(b) B = 10% x D, where D is the written down value at the end of the immediately preceding accounting period of expenditure qualifying for allowances under Part 5 of the Capital Allowances Act 2001.
(3) For the purposes of computing the capital allowances supplement only, any expenditure incurred on or after 1st January 2003 qualifying for capital allowances under the provisions of Part 2 or Part 5 of the Capital Allowances Act 2001 shall be ignored.
(4) For the avoidance of doubt, the capital allowances supplement for an accounting period shall not reduce the amount of unrelieved qualifying expenditure carried forward into the following accounting period for the purposes of any provision in the Capital Allowances Act 2001.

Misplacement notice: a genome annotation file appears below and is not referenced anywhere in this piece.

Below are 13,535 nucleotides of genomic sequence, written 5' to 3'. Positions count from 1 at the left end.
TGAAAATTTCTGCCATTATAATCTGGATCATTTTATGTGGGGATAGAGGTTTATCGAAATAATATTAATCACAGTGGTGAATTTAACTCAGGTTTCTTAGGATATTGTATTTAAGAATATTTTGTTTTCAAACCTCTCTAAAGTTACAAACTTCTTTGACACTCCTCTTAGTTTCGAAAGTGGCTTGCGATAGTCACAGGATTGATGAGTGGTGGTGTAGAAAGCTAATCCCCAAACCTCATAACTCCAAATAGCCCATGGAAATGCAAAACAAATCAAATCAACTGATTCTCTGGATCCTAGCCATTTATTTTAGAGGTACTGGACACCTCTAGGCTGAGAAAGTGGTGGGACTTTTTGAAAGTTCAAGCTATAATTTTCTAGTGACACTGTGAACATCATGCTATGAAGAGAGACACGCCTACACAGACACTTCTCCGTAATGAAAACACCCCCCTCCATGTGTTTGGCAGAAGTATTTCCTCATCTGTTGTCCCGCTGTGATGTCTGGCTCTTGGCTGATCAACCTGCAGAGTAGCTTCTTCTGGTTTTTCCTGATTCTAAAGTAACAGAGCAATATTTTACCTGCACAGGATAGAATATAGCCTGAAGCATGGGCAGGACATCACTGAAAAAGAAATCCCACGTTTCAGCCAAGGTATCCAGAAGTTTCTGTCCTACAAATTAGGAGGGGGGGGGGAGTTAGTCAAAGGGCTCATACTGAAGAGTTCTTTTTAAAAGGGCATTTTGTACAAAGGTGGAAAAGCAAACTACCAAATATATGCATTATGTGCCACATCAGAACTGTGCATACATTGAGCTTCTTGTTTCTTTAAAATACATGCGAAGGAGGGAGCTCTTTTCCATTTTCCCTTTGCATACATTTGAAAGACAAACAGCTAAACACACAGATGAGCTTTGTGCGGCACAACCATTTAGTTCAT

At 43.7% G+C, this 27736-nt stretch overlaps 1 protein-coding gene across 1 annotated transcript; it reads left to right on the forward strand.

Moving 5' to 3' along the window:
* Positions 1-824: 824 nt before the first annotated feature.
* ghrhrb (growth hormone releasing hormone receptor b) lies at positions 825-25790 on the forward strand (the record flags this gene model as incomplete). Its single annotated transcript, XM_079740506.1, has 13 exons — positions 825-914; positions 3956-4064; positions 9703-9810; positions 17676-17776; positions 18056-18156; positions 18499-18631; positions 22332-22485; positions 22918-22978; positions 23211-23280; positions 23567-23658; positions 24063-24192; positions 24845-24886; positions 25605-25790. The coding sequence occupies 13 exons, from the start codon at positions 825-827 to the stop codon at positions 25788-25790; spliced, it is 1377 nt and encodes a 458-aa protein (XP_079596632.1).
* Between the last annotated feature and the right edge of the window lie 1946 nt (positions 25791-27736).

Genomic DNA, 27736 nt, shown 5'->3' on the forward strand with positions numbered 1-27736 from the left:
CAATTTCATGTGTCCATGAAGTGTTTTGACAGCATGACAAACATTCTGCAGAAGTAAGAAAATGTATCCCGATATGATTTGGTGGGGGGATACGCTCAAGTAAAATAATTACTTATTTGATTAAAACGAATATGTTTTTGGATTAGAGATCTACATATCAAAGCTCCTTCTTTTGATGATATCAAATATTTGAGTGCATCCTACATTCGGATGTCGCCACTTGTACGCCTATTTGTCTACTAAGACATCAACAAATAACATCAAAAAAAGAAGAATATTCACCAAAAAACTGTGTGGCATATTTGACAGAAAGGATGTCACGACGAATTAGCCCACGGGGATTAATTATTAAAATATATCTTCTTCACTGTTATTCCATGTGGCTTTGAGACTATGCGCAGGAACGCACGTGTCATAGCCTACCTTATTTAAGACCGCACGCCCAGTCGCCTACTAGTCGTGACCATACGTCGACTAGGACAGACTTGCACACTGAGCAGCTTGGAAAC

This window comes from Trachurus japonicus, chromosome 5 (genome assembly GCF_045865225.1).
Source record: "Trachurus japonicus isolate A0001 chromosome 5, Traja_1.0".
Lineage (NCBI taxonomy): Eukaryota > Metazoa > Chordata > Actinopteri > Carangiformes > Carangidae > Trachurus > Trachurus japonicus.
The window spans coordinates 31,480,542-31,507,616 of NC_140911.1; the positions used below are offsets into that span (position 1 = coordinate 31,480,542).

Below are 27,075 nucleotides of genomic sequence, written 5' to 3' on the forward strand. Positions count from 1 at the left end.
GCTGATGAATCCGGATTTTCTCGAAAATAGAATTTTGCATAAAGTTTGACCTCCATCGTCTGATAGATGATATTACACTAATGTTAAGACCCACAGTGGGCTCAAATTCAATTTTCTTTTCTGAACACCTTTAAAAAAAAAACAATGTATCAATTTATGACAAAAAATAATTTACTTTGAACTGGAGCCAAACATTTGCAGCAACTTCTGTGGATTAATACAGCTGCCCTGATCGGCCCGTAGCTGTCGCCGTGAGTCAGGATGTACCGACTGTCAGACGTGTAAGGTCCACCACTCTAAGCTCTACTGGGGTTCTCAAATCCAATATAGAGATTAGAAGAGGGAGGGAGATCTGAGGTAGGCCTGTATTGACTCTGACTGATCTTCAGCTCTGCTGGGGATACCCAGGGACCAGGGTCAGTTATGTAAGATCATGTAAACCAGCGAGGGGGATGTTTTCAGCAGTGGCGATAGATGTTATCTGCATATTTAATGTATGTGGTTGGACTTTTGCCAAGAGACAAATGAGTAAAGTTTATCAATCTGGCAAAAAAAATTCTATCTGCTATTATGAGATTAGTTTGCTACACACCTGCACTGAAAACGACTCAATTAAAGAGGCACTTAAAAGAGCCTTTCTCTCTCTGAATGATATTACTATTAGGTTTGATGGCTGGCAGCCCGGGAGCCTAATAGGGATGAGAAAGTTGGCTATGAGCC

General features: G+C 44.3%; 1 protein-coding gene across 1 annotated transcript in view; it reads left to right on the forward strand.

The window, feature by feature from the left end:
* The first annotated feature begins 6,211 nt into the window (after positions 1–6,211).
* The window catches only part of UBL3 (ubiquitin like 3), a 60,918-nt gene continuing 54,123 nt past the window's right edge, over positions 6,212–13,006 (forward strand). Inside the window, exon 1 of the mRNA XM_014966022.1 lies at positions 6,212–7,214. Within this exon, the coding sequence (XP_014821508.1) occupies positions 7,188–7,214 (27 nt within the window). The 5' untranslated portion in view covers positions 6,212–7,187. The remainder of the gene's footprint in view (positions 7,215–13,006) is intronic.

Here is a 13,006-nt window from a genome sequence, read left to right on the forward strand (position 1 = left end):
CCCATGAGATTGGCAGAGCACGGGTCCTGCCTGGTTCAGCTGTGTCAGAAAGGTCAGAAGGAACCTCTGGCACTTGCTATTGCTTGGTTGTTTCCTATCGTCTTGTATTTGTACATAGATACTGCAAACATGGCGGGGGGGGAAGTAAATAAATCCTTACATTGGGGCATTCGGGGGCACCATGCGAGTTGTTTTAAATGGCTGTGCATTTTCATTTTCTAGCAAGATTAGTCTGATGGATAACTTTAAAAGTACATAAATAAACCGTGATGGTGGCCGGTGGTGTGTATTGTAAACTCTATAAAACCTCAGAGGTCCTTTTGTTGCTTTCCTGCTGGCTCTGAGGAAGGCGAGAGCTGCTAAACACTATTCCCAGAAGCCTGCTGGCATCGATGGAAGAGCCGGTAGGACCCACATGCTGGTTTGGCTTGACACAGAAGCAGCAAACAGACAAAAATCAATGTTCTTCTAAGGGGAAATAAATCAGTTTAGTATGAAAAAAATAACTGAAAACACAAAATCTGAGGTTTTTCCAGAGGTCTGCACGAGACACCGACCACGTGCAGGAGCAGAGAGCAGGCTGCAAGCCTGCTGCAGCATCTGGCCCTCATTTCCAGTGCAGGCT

(5) Where an accounting period is less than twelve months the capital allowances supplement shall be restricted to the amount given by the following formula—
(A + B) x E/365 where E is the number of days in the accounting period.
(6) The provisions of this section shall have effect for the company's first accounting period ending on or after 1st January 2003.".'.
Amendment No. 42, in clause 63, page 41, leave out lines 13 to 27.
Amendment No. 43, in clause 91, page 64, leave out from beginning of line 34 to end of line 33 on page 68.
Amendment No. 44, in schedule 21, page 252, leave out from beginning of line 5 to end of line 30 on page 257.
I add my congratulations on your coming silver celebration, Mr. Deputy Speaker, although I seem to remember that you were first elected to the House nearly 32 years ago.